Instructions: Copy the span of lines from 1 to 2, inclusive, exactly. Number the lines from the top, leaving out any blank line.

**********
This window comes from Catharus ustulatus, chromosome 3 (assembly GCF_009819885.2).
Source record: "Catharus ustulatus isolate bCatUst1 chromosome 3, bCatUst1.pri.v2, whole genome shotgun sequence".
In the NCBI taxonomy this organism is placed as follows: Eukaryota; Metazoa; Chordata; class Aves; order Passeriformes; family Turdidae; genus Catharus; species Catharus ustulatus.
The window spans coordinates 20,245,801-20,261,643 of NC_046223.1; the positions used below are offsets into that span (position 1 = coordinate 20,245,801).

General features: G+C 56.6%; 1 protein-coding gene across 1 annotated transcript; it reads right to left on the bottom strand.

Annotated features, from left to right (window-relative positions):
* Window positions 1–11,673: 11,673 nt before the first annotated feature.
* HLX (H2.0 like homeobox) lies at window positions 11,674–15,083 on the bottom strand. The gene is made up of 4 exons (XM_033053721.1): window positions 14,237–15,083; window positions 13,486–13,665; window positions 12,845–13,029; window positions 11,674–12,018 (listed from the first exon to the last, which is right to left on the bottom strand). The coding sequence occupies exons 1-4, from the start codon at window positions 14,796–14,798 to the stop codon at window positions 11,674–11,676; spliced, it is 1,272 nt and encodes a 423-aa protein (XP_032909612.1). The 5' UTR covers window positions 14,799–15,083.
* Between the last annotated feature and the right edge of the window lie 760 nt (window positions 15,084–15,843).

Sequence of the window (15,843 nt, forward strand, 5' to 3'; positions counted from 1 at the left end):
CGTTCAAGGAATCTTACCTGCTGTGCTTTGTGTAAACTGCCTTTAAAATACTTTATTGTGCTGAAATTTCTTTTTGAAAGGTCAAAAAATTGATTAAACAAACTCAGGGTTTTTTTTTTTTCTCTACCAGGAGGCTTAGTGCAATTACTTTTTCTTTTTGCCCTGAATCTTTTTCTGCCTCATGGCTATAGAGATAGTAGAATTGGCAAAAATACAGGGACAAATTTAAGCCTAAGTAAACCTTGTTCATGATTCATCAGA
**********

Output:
This window comes from Catharus ustulatus, chromosome 3 (assembly GCF_009819885.2).
Source record: "Catharus ustulatus isolate bCatUst1 chromosome 3, bCatUst1.pri.v2, whole genome shotgun sequence".